Ok, they spy on their clients
So they dont consider them their clients.. therefore I wont be one anymore.
Netgear NightHawk R7000 users who ran last week's firmware upgrade need to check their settings, because the company added a remote data collection feature to the units. A sharp-eyed user posted the T&Cs change to Slashdot. Netgear lumps the slurp as routine diagnostic data. “Such data may include information regarding the …
I guess that monitoring your "customer's" every damned move is now a case of "Everyone does it because everyone does it".
It's an achievement those router owners even got an update (yes, I know that's not the point). I swore off Netgear several years ago when my top of the range wireless ADSL router (DGND3700v1) was EOL'd 12 months after launch (i.e. 6-9 months after purchase) despite them knowing the firmware was still full of fundamental ADSL breaking bugs. The fixes only went into the v2 hardware. The only reason I got passable performance was because Support sent me three Engineering Beta versions of the firmware which resolved most of the ADSL problems. These updates were never released properly so I can only suspect they were made available on a "Keep people quiet who complain to support" basis but not released generally to ensure most people bought a new one to get the fixes.
I've not touched Netgear since. Their old Sparc based NAS boxes were pretty good (and still getting very occasional updates 5+ years later) but the current stuff is just junk.
@AC "Their old Sparc based NAS boxes... Weren't Netgear - they bought a company called "Infrant" who designed the ReadNAS [sic] product range."
I did hear about that after purchase and it does explain why they're uncharacteristically (for Netgear) well built. That said the boxes I bought had Netgear badges on the front, therefore my original point is technically true (i.e. they're Netgear).
@ Killhippie "Its actually opt in, not opt out, and there are also now options for auto update too., seems it was a slow day."
That just shows the info gathering option set to disabled - it doesn't necessarily confirm it is opt-in or opt-out. Same goes for the auto-update option.
However I'm waiting for someone to integrate VDSL drivers (lantiq open source) with OpenWRT / LEDE.
Hacking on a device that can only be unbricked by soldering a serial interface is a bit more fannying around than I can be bothered with, so I'll wait for an aussie to do it.
yeah, I'm not too pleased with this. I've been kinda prejudiced against Netgear from my 'smart antenna' days. Their so-called "MIMO" routers (that were multi-antenna G) and some of their other claims were pure ridiculousness and, in many ways, FALSE ADVERTISING.
example, HERE: http://documentation.netgear.com/wpn824v2/enu/202-10122-01/wpn824v2-03-03.html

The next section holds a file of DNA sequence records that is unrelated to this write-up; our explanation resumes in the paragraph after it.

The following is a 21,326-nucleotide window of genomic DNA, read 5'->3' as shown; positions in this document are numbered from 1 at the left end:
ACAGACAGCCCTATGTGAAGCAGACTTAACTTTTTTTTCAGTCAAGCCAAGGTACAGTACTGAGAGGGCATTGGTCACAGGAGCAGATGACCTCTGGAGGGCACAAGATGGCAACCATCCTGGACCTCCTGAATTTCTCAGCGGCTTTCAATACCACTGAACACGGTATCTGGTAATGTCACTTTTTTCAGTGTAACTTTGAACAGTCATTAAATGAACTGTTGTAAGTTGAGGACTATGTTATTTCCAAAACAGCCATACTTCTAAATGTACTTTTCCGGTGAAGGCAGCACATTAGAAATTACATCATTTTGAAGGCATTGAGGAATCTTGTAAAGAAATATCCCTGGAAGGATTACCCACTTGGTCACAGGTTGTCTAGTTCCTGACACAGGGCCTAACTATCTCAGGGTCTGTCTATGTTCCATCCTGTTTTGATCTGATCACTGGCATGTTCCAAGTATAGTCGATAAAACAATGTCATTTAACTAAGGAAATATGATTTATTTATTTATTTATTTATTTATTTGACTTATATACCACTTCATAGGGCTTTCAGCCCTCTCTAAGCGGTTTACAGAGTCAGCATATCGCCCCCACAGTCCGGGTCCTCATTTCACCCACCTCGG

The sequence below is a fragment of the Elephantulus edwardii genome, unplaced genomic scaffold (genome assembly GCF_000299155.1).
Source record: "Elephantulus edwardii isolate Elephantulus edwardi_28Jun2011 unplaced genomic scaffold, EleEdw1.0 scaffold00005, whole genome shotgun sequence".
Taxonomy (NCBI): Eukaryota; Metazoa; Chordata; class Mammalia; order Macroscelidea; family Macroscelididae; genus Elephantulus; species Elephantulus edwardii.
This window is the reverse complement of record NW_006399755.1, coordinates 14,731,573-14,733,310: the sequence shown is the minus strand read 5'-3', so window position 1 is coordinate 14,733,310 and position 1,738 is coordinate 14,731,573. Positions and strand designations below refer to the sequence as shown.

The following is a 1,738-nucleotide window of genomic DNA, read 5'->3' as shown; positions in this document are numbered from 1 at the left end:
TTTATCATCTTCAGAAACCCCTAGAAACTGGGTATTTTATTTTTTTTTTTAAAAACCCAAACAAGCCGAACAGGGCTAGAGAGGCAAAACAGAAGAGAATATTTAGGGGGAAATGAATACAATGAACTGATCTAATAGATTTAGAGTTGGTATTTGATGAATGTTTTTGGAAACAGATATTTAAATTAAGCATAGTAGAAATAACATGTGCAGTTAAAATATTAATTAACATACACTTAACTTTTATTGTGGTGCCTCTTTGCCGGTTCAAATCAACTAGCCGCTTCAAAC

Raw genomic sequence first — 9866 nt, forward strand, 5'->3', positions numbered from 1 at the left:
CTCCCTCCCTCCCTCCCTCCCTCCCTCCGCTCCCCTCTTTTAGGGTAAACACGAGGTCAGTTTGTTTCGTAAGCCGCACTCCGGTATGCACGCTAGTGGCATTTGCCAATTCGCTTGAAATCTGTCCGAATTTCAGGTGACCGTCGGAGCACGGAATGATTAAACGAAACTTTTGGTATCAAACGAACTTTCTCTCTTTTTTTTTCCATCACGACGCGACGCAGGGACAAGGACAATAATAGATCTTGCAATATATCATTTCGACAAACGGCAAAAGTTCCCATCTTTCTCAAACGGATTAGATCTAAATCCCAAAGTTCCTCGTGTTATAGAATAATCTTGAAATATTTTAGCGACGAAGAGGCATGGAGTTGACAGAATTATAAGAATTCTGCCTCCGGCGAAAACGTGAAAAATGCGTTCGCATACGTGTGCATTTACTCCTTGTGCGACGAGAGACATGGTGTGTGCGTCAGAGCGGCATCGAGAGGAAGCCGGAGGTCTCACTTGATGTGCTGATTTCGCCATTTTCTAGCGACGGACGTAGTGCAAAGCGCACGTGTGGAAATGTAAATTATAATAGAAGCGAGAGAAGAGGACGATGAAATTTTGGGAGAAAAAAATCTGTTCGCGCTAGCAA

they made OTHER outrageous claims as well, but that one's pretty obvious. From around 10-12 years ago as I recall.
THAT being said, they have a serious credibility gap with me. I've been going wth DLink instead. Inexpensive and effective.
Technical data about the functioning and use of our routers and their WiFi network can help us to more quickly isolate and debug general technical issues, improve router features and functionality, and improve the performance and usability of our routers. Such data may include information regarding the router’s running status, number of devices connected to the router, types of connections, LAN/WAN status, WiFi bands and channels, IP address, MAC address, serial number, and similar technical data about the use and functioning of the router, as well as its WiFi network.
What is "similar technical data"? I might have a mental image of what "similar technical data" might be, but given that hotchpotch of things listed, some of which are hardly "technical", there is no reason why it should coincide with Netgear's. Why can't they be a lot more specific?
"flogging all the MAC addresses [...] to all the geo-IP companies they can find."
Not much use unless you know the location of the router. Netgear don't. The ISP (probably) does. Likewise, the location of connected devices is only useful if you know that they stay connected at that location, and mostly these days they don't.
"Not much use unless you know the location of the router. Netgear don't. The ISP (probably) does."
It doesn't take much to find out roughly which blocks of IPs the ISP have been assigned for passing to their customers. Given that they know the rought country a router has been sold in by it's internal serial number, match that to local ISPs and you may not know the exact street but I reckon with enough tech sorting and solid DB schema you'll quickly build up enough info to know which town or county a particular router is running in.
@FuzzyWuzzys: That sort of hopeless guesswork is probably why I get geo-IP-ed to Bracknell. Perhaps you live in a country where there are such things as "local ISPs". I can't think of any in the UK.